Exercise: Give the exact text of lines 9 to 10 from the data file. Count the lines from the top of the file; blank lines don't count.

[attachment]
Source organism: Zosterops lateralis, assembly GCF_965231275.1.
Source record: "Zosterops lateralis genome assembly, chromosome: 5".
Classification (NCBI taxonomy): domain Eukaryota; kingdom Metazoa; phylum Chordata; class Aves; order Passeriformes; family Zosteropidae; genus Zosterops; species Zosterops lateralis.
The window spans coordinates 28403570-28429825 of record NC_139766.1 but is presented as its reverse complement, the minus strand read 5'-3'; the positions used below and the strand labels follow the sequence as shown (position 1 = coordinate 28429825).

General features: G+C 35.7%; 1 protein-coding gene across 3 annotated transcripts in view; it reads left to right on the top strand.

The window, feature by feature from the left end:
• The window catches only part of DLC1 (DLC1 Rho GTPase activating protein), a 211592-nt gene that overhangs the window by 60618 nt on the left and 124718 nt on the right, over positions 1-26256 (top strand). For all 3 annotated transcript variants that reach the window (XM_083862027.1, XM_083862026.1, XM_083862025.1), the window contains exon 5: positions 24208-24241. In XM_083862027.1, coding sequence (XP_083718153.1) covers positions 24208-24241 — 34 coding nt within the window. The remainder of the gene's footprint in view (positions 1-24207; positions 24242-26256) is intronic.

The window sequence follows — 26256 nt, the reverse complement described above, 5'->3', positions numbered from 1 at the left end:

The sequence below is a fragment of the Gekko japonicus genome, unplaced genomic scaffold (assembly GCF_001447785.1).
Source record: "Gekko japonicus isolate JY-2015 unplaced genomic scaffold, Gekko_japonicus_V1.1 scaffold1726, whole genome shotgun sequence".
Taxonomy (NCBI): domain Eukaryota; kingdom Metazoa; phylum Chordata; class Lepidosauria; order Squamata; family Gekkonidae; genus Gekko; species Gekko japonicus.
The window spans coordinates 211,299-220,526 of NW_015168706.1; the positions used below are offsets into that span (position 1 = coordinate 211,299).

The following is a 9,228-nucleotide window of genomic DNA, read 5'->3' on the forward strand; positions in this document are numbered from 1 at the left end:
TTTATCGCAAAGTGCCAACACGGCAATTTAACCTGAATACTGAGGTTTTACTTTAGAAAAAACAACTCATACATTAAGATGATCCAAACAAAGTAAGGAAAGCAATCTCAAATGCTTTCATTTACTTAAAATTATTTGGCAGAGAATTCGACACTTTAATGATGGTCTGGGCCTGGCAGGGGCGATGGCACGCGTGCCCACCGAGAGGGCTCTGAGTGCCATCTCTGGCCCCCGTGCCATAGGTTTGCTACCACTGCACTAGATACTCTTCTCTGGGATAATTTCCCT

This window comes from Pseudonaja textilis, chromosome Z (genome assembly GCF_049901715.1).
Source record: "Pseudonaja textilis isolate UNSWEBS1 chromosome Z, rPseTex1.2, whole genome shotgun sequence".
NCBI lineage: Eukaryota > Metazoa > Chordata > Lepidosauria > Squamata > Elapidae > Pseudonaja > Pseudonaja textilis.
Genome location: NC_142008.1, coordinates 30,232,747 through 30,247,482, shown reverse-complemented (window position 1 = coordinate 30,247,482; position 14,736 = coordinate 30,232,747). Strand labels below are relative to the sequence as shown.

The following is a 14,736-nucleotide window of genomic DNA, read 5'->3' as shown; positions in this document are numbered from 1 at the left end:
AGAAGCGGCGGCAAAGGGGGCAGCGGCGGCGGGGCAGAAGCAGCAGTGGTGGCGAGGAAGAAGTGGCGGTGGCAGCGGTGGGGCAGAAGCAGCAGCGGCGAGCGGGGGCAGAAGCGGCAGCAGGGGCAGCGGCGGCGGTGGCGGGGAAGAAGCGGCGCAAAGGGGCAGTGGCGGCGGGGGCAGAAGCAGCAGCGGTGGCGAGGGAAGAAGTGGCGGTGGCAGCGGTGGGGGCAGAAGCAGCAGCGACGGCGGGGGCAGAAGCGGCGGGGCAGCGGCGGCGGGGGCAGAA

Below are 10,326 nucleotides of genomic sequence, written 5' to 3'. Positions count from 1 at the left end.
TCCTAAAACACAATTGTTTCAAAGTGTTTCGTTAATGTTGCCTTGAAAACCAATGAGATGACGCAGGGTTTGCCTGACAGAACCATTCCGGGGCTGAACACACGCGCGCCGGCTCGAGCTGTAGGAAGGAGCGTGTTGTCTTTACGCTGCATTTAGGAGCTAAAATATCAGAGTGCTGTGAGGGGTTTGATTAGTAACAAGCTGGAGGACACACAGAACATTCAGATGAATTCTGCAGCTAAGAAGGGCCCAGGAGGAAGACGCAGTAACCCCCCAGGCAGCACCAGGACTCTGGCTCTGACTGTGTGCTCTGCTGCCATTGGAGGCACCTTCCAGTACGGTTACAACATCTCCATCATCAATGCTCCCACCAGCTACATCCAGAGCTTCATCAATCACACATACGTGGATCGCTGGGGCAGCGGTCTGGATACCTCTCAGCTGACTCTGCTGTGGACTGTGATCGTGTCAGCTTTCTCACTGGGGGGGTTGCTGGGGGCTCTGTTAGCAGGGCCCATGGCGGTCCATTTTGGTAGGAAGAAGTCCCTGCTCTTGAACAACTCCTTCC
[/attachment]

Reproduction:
The sequence below is a fragment of the Gekko japonicus genome, unplaced genomic scaffold (assembly GCF_001447785.1).
Source record: "Gekko japonicus isolate JY-2015 unplaced genomic scaffold, Gekko_japonicus_V1.1 scaffold1726, whole genome shotgun sequence".